System Performance

From an editorial perspective, the SHIELD Android TV may be one of the most frustrating devices we’ve worked on in recent history. Simply put, the Android TV market is still a tiny market. Google’s Nexus Player is most of the market right now, and only very recently have other Android TV devices such as the Forge TV and SHIELD Android TV reached the market.

As a result, figuring out what to compare the SHIELD Android TV to and how to present it has been an interesting challenge. A set top box is not a mobile device, and while they share similar OSes and the same families of SoCs, that does not make them identical devices. At the same time however, if we restrict ourselves to just Android TV devices, it would be a very limited and uninteresting comparison. The Nexus Player is a quad-core Intel Atom, but only includes 1GB of RAM, among other limitations.

Ultimately it’s clear that the SHIELD Android TV is heavily overspeced compared to other Android TV devices – no one else is pursuing this premium market – so instead we’re going to focus on looking at benchmarked performance relative to the newest generation of SoCs in the latest iOS and Android tablets. This is by no means a fair matchup and we need to be clear about this – the SHIELD Android TV has no throttling or power constraints, no need to balance out energy efficiency – but it at least gives us some idea of how the device and Tegra X1 compare to other products. Just don’t expect to see a Tegra X1 tablet perform this well. And in the meantime, some of the results may surprise you.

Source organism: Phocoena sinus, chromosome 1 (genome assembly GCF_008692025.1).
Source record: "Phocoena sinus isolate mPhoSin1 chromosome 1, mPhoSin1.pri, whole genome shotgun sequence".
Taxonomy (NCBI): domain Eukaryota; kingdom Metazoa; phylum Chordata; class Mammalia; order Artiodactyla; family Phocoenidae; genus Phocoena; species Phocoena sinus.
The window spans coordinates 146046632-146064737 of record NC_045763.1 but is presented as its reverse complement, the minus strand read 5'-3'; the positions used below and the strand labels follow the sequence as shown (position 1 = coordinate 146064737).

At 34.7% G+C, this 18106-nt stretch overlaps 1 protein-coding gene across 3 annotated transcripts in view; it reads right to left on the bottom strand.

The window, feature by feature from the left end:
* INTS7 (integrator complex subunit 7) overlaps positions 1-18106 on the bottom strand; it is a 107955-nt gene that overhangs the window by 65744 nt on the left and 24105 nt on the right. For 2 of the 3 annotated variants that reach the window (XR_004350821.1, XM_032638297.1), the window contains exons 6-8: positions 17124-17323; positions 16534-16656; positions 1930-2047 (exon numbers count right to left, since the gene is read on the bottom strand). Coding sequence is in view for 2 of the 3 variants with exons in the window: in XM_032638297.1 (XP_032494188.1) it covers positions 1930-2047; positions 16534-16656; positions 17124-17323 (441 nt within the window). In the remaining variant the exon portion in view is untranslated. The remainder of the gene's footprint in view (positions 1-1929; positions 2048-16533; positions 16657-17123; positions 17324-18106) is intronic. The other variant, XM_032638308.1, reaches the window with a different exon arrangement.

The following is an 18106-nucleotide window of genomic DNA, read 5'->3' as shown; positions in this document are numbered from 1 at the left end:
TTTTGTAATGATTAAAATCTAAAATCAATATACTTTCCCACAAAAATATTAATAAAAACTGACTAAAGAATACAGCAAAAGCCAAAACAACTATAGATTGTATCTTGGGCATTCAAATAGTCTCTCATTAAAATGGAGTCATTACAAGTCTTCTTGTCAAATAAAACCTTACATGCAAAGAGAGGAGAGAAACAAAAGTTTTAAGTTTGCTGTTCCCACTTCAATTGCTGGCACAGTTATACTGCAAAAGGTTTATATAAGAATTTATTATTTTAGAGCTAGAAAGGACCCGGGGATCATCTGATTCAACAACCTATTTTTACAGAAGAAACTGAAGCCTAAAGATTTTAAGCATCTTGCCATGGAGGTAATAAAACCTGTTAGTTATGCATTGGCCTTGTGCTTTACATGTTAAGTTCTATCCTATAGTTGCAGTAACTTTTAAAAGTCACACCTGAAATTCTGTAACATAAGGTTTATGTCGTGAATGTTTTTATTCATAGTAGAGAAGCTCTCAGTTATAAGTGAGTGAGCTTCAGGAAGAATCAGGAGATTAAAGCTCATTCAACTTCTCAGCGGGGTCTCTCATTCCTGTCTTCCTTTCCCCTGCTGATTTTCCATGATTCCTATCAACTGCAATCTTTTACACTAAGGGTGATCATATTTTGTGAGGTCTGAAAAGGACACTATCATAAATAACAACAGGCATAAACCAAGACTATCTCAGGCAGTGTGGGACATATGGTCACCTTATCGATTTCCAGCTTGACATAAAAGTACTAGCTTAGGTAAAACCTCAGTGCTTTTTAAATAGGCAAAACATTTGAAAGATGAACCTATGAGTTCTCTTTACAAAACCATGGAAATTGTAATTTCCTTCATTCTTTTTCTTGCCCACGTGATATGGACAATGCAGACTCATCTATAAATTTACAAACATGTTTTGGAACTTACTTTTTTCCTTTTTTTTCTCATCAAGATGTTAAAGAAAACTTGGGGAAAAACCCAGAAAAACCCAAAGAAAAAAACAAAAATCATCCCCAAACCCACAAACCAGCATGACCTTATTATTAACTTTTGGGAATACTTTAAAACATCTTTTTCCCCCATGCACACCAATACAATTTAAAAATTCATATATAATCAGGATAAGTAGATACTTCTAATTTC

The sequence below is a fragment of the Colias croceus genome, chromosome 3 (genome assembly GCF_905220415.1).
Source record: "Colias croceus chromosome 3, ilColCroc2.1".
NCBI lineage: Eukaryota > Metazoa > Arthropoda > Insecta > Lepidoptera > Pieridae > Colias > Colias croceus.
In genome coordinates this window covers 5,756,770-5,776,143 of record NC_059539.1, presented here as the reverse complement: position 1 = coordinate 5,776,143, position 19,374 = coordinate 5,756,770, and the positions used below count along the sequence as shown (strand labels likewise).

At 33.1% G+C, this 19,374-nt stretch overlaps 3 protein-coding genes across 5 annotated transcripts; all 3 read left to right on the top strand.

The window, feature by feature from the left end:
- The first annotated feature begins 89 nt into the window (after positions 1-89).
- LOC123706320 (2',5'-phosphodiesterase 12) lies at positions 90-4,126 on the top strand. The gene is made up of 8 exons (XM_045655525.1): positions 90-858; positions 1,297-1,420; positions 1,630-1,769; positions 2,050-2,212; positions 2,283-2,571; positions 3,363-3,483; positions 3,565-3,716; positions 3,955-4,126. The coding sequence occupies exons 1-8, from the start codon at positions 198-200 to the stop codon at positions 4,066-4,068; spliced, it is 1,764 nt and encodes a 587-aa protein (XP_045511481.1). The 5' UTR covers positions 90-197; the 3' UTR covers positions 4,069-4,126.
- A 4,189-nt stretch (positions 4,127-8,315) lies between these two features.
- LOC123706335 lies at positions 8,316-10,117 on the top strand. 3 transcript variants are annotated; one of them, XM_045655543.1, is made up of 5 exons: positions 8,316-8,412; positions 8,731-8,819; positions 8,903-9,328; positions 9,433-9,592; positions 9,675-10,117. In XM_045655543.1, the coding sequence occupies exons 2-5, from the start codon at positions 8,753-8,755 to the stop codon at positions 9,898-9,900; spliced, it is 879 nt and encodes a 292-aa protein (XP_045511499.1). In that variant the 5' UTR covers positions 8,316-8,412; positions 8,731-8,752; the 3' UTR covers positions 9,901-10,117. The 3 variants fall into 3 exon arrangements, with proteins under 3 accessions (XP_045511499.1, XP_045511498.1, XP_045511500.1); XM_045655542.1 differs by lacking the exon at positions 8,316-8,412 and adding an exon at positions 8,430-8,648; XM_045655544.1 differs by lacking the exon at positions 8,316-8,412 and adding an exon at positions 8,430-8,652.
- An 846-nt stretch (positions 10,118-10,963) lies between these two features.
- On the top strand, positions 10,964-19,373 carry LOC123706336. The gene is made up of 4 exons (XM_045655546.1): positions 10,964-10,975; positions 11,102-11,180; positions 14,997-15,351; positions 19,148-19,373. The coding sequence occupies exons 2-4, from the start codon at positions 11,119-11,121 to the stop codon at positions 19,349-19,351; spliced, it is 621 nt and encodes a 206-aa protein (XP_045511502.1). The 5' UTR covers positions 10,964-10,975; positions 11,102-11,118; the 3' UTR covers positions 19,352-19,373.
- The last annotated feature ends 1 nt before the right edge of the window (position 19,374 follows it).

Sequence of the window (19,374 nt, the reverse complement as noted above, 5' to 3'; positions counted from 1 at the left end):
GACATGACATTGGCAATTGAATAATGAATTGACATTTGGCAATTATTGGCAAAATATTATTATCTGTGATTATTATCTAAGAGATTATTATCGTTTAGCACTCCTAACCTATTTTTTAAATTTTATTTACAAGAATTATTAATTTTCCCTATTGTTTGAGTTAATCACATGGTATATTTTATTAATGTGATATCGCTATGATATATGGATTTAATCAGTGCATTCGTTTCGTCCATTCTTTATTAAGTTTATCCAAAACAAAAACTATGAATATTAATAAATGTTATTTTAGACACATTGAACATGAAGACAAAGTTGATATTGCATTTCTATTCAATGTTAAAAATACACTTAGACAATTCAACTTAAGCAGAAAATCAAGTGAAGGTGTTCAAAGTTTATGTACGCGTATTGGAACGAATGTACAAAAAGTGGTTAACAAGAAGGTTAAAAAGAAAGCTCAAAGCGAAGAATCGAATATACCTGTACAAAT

As always for an Android device review, we'll start off with our browser benchmarks. SHIELD Android TV doesn’t actually ship with a browser – we had to sideload Chrome – but these are among our most flexible benchmarks and help put performance in context of more than just Android devices.

Kraken 1.1 (Chrome/Safari/IE)

Google Octane v2  (Chrome/Safari/IE)

WebXPRT 2013 (Chrome/Safari/IE)

Among Android devices, the SHIELD Android TV stands alone, as you’d expect. Without any throttling to hold it back, it leads over Tegra K1, Snapdragon S810, and Exynos 7420 over all 3 web benchmarks. That said, even with its unrestricted Cortex-A57 CPU cores, we also find that Apple’s A8X-based iPad Air 2 is a close match in Octane and WebXPRT, just edging out the SHIELD Android TV and being edged out respectively. Meanwhile for anyone curious how this compares to high-end x86 tablets like the Surface Pro 3, well even SHIELD Android TV isn’t quite up to par with those devices at this time.

Moving on, we have Basemark OS II 2.0, which should give a better picture of CPU performance in addition to overall device performance.